Teaching the LED Color Organ in Oregon with #WeekendProjects

Teaching the LED Color Organ in Oregon with #WeekendProjects


I was recently contacted by Chava Neuhaus, an electronics teacher at South Albany High School in Albany, Oregon. She wrote requesting the circuit schematic for the Easy LED Color Organ that you see flashing above.

Hey wait. You’re a teacher? And you’re teaching Weekend Projects to your high school students? “That’s great,” I exclaimed! For students of all age groups, our Weekend Projects are designed to be beginner friendly, to inspire learning and making, and — as the name would imply — be projects that you can start and finish in a couple days at most.

A “sound to light” project that turns audio input into flashing light, Easy LED Color Organ continues to be one of my favorite projects from the series. It fits all the bills mentioned above and is also inspired by a long line of color-organ projects. A sort of genealogy of making.


This breadboard version is simplified from Akimitsu Sadoi’s Color Organ Triple Deluxe II kit that requires around 125 solder points. You’ll notice in both the breadboard and kit version there are no microcontrollers present — you can thank the transistors in each circuit design for moderating the low, mid, and high LED “beat” flashes.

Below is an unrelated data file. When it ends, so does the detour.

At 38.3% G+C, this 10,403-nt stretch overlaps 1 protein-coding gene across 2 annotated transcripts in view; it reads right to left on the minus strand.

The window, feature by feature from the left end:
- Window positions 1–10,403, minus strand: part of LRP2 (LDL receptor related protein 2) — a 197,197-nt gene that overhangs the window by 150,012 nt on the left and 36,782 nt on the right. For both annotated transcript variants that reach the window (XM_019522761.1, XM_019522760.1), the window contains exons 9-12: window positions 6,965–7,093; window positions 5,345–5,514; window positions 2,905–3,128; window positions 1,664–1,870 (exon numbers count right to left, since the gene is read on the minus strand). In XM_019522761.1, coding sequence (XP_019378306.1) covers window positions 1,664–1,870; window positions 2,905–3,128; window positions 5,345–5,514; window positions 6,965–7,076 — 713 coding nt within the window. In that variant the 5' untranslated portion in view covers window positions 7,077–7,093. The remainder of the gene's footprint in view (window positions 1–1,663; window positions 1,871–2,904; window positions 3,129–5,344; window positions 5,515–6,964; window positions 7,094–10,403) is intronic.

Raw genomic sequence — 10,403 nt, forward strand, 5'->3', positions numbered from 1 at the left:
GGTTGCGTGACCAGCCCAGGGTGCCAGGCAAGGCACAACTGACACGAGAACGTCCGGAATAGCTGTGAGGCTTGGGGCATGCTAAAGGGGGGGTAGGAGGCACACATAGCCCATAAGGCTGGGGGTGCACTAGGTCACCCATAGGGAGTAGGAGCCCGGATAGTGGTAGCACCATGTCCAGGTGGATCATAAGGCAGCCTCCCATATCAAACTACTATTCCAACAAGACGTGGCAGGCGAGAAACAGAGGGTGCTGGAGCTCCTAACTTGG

Those circuits in turn were both inspired by Collin Cunningham’s LED Color Organ circa 2010 (built around the MC33204P & MC34072P ICs) that itself was inspired by Aaron Cake’s 3 Channel Spectrum Analyzer.

And now some students in Oregon made this project for their electronics class!

It’s so cool to see how making – and sharing – one project leads to making another project which leads to teaching a project which leads to students learning about electronics and how to turn sound into light. Check out the students from South Albany High School below, watch the video that inspired the class further down, and email us your pictures and story if you make or mod this or any of our other Weekend Projects.

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Thanks to Chava for teaching this project and a special hat tip to her student KaySea for the photos.

And yes the post title tongue-twister is intentional.

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I'm an artist & maker. A lifelong biblioholic, and advocate for all-things geekathon. Home is Long Island City, Queens, which I consider the greatest place on Earth. 5-year former Resident of Flux Factory, co-organizer for World Maker Faire (NYC), and blogger all over the net. Howdy!

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